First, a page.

“…we are inevitably reminded of the phrase attribtued to Frederick Jameson and Slavoj Zizek, that it is easier to imagine the end of the world than it is to imagine the end of capitalism. That slogan captures precisely what I mean by ‘capitalist realism’: the widespread sense that not only is capitalism the only viable political and economic system, but also that it is now impossible even to imagine a coherent alternative to it.” – Mark Fisher, Capitalist Realism, p.2
That sense of inevitability is what I was trying to tease out of the McDonalds trailer, but I found even better example in the above image, posted to Facebook and shared by a colleague. The “realist” platitudes espoused by Mr Gates have a gritty and uncompromising tone to them (a favourite approach of the hi-tech libertarian!) but contain a vast multitude of unspoken assumptions about the inevitability of these states of affairs. I’m sure Mr Gates and those presenting these words as vital advice and visionary honesty truly think this is the way things are (and even should be!!!), but it’s a symptom of a closed-off imagination to alternatives, and of a shrinking of horizons.
In response, I proposed the following revisions of Gate’s 11 “rules” you will never be taught in school:
Rule 1: Life’s not fair – get used to it, but try and do something about it!
Rule 2: The world won’t care about your self esteem – all the more reason to care about other’s. We’re all in this together, rememeber?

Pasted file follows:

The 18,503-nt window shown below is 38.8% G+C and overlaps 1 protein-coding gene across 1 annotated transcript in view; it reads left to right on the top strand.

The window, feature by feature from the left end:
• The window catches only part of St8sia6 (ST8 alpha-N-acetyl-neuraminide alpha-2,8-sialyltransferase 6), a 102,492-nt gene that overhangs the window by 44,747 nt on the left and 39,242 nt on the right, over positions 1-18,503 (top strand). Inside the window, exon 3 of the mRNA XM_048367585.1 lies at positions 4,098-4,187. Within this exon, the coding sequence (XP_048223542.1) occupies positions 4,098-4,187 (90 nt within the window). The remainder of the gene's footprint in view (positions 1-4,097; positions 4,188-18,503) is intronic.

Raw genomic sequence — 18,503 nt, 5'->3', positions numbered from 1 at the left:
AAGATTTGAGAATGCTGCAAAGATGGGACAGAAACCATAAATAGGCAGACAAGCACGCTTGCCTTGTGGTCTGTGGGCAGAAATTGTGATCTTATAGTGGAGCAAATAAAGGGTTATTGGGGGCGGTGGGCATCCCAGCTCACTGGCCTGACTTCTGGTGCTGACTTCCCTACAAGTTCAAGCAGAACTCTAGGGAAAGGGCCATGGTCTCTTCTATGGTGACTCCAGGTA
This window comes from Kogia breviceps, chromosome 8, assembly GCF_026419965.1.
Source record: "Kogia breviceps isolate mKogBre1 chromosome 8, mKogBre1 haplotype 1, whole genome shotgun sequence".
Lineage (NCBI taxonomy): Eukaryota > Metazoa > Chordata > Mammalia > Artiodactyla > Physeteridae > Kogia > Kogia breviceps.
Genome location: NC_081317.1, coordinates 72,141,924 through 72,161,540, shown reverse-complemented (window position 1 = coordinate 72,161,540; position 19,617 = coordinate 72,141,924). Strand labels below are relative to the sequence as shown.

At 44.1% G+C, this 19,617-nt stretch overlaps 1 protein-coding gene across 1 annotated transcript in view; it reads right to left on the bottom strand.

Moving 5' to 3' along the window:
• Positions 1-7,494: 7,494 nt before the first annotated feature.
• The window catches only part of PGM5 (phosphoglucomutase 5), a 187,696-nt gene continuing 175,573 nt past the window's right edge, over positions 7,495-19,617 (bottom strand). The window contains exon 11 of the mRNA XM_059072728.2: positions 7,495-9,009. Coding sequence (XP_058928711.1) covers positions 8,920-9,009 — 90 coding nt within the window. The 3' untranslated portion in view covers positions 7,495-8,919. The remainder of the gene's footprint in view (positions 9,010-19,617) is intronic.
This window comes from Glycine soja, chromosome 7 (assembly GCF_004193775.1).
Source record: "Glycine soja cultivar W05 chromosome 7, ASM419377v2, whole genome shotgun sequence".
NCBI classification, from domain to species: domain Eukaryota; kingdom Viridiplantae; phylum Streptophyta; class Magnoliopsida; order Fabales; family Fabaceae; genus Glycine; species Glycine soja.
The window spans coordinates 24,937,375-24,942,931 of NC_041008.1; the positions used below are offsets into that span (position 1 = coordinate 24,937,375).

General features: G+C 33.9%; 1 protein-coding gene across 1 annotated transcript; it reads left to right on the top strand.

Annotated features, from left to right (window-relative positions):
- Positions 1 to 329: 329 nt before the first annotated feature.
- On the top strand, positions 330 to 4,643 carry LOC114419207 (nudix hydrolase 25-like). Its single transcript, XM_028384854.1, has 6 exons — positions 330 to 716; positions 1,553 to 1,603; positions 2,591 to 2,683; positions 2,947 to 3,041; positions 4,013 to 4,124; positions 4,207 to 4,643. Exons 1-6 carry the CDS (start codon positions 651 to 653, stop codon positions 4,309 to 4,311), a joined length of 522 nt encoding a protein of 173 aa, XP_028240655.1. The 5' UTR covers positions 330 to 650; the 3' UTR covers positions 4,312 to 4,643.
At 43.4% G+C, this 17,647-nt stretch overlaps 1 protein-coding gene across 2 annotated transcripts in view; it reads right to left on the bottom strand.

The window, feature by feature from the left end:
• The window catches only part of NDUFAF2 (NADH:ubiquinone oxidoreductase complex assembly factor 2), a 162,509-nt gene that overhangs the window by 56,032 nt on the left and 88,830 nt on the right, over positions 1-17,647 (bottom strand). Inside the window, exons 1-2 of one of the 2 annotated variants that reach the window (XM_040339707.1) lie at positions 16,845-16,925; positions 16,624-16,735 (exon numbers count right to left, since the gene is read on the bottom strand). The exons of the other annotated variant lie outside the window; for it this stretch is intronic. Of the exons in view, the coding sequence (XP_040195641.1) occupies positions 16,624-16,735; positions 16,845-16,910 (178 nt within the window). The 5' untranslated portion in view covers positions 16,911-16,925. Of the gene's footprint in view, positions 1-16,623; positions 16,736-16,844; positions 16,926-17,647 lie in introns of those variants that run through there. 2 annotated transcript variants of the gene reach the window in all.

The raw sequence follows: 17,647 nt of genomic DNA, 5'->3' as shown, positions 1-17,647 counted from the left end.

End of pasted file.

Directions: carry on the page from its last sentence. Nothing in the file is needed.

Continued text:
Rule 3: You will NOT make 60K a year right out of high school. Unless your Dad is a Fortune 500 CEO.
Rule 4: If you think your teacher is tough, wait till you get a boss. At least your teacher never exploited your surplus labour for their profit.
Rule 5: Flipping burgers is not beneath your dignity, because as a good modern labour unit, you should have no dignity. Also, don’t question why flipping burgers has to be degrading. Capitalism is all there is so quit whining!
Rule 6: If you mess up, you mess up. Always learn from *everything* even your mistakes.
Rule 7: Your parents are boring because you were born and because modern life makes security hard to achieve if you even slightly deviate from the norm.
Rule 8: Winning and losing is a relic from the cold war in which there were clear winners and losers.
Rule 9: No one will care about your self-actualisation and that’s kind of depressing.
Rule 10: Television is NOT life. In real life, people have to work out of coffee shops because market signals have indicated that a precarious, casualised workforce makes for a more subservient labour pool. Freelance! Flexibility! You also won’t be able to complain about it without being labelled a “whiner” (this applies to most of the above also).
Rule 11: Be nice to nerds, because we are the new hegemony. ENJOY IT. OR ELSE.
Addendum: A twitter follower suggested that these words are probably not likely to have actually been said by Gates himself (and on reflection, I agree – I am much too credulous!) but that’s almost besides the point. It is believable that Gates or anyone in a similar position to him would say exactly these things. This is the ‘new horizon’ of the imaginable. Social progress? Care for others? What’s that, and how does it make money?
Double addendum: Matthew Burns directs us towards the Snopes page on these s-called “rules”. The original author? One Charles J. Sykes, who wrote a couple of books about “dumbing down education” and so forth. This list (plus 3 more omitted from the above image) first appeared in a bunch of newspapers, then formed the basis of his 2007 book ’50 Rules Kids Won’t Learn In School: Real-World Antidotes to Feel-Good Education’. Note particularly the use of “real world” in the title.